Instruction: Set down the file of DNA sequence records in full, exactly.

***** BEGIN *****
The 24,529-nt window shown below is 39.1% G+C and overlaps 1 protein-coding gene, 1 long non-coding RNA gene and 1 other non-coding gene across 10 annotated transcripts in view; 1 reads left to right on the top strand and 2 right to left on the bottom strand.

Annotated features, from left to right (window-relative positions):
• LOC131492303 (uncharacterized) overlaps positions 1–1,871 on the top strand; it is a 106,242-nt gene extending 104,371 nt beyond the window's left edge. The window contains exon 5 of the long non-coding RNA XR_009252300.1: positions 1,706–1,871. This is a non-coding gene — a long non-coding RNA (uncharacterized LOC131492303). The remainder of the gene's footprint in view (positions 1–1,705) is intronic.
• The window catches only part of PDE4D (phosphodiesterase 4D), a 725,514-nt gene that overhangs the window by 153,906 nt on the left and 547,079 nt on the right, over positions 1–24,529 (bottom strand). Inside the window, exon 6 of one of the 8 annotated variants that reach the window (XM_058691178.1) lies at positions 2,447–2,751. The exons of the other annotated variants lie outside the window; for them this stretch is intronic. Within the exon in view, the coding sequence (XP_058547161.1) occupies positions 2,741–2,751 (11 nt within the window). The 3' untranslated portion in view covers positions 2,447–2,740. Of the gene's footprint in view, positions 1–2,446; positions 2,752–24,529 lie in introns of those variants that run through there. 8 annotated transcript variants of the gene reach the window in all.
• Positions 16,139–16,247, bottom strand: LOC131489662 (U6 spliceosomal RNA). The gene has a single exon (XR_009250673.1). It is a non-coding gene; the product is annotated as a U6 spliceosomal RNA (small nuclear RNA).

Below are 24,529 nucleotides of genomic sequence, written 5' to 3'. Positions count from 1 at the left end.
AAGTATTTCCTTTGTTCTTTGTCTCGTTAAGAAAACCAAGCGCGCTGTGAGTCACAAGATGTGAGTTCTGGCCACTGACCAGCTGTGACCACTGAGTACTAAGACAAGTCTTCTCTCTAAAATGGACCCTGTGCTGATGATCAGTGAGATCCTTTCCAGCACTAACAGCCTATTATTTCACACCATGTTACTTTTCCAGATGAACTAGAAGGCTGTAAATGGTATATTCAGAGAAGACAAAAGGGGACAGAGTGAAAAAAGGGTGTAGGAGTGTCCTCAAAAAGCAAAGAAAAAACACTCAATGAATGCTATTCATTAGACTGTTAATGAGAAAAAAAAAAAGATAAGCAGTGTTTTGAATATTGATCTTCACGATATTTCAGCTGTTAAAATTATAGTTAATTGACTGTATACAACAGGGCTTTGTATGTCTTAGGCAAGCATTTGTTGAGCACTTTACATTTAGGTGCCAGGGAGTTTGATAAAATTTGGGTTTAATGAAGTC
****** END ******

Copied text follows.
The 24,529-nt window shown below is 39.1% G+C and overlaps 1 protein-coding gene, 1 long non-coding RNA gene and 1 other non-coding gene across 10 annotated transcripts in view; 1 reads left to right on the top strand and 2 right to left on the bottom strand.

Annotated features, from left to right (window-relative positions):
• LOC131492303 (uncharacterized) overlaps positions 1–1,871 on the top strand; it is a 106,242-nt gene extending 104,371 nt beyond the window's left edge. The window contains exon 5 of the long non-coding RNA XR_009252300.1: positions 1,706–1,871. This is a non-coding gene — a long non-coding RNA (uncharacterized LOC131492303). The remainder of the gene's footprint in view (positions 1–1,705) is intronic.
• The window catches only part of PDE4D (phosphodiesterase 4D), a 725,514-nt gene that overhangs the window by 153,906 nt on the left and 547,079 nt on the right, over positions 1–24,529 (bottom strand). Inside the window, exon 6 of one of the 8 annotated variants that reach the window (XM_058691178.1) lies at positions 2,447–2,751. The exons of the other annotated variants lie outside the window; for them this stretch is intronic. Within the exon in view, the coding sequence (XP_058547161.1) occupies positions 2,741–2,751 (11 nt within the window). The 3' untranslated portion in view covers positions 2,447–2,740. Of the gene's footprint in view, positions 1–2,446; positions 2,752–24,529 lie in introns of those variants that run through there. 8 annotated transcript variants of the gene reach the window in all.
• Positions 16,139–16,247, bottom strand: LOC131489662 (U6 spliceosomal RNA). The gene has a single exon (XR_009250673.1). It is a non-coding gene; the product is annotated as a U6 spliceosomal RNA (small nuclear RNA).

Below are 24,529 nucleotides of genomic sequence, written 5' to 3'. Positions count from 1 at the left end.
AAGTATTTCCTTTGTTCTTTGTCTCGTTAAGAAAACCAAGCGCGCTGTGAGTCACAAGATGTGAGTTCTGGCCACTGACCAGCTGTGACCACTGAGTACTAAGACAAGTCTTCTCTCTAAAATGGACCCTGTGCTGATGATCAGTGAGATCCTTTCCAGCACTAACAGCCTATTATTTCACACCATGTTACTTTTCCAGATGAACTAGAAGGCTGTAAATGGTATATTCAGAGAAGACAAAAGGGGACAGAGTGAAAAAAGGGTGTAGGAGTGTCCTCAAAAAGCAAAGAAAAAACACTCAATGAATGCTATTCATTAGACTGTTAATGAGAAAAAAAAAAAGATAAGCAGTGTTTTGAATATTGATCTTCACGATATTTCAGCTGTTAAAATTATAGTTAATTGACTGTATACAACAGGGCTTTGTATGTCTTAGGCAAGCATTTGTTGAGCACTTTACATTTAGGTGCCAGGGAGTTTGATAAAATTTGGGTTTAATGAAGTC